A catechist asked her class of young children to write short prayers about anything for which they wanted to pray. As she walked around the room observing their work, she noticed one young girl writing the alphabet over and over again. The catechist asked, “Nicole, what are you doing?” Nicole responded, “I’m writing my prayer, but I couldn’t think of what I wanted to say. So I’m just writing all of the letters of the alphabet, and God can put them together however he thinks best.
I came across this humorous anecdote in the final pages of A Well-Built Faith by Joe Paprocki. This section of his book is about prayer.
At first I was amused by the story, but soon it occurred to me that Nicole’s prayer is authentic. Sometimes we cannot put into words what we want to say to God, yet God understands. He is pleased with our efforts. He is pleased when we entrust ourselves to him. Responding to God’s grace, little Nicole did just that.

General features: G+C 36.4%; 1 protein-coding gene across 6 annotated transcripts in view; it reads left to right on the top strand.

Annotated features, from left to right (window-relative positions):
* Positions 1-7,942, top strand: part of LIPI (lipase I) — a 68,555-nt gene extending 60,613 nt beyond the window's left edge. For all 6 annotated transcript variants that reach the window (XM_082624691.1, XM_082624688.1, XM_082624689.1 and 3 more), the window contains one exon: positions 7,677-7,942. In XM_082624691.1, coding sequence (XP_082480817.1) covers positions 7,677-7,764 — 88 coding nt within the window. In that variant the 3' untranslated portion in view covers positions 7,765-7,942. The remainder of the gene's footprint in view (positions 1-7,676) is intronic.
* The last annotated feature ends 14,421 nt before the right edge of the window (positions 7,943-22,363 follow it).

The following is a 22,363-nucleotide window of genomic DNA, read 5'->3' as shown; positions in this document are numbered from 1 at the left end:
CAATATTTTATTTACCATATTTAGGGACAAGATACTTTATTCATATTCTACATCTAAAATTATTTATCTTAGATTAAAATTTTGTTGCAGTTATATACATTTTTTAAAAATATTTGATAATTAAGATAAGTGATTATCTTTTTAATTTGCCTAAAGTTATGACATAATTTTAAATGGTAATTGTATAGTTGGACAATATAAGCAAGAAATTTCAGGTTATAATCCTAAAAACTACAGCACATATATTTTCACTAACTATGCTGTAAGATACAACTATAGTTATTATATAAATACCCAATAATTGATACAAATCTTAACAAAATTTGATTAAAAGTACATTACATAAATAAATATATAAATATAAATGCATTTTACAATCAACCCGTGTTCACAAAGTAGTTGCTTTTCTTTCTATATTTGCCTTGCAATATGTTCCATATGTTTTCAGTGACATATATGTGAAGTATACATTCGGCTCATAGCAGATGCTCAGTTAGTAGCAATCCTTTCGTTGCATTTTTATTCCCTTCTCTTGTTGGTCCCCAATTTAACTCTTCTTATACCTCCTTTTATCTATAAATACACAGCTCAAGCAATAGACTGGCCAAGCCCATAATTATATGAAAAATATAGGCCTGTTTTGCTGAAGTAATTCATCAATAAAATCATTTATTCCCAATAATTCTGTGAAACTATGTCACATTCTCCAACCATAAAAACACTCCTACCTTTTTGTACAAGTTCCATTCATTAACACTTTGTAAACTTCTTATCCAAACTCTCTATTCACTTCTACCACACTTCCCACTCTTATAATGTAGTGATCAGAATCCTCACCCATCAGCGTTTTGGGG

Recently I asked some friends and family, “What are your earliest memories of praying?” My twenty-eight year old nephew said:
My first memory of prayer was laying on blades of soft grass in my parents backyard on a cool sunny summer day gazing up at the blue sky scattered with puffs of cloud through the sparkling green leaves of the trees. Then I remembered and knew the beauty and love of the Creator and His Creation.
His words reminded me that the world of nature is like Scripture, a revelation of God. Thinking about its beauty often evokes a sense of wonder and awe, a form of contemplative prayer.
My sister also responded to my question. She said:
I remember memorizing prayers at St Edward School, especially “Hail Holy Queen.” But, my favorite prayer that I say several times a day is the Jesus prayer: “Oh Lord Jesus, have mercy on me, a sinner.”
St. Teresa of Ávila, a Carmelite mystic and doctor of the Church stresses the importance of self-knowledge in prayer. Self-knowledge means recognizing that we are sinners touched by God’s mercy. We approach God in prayer with humility.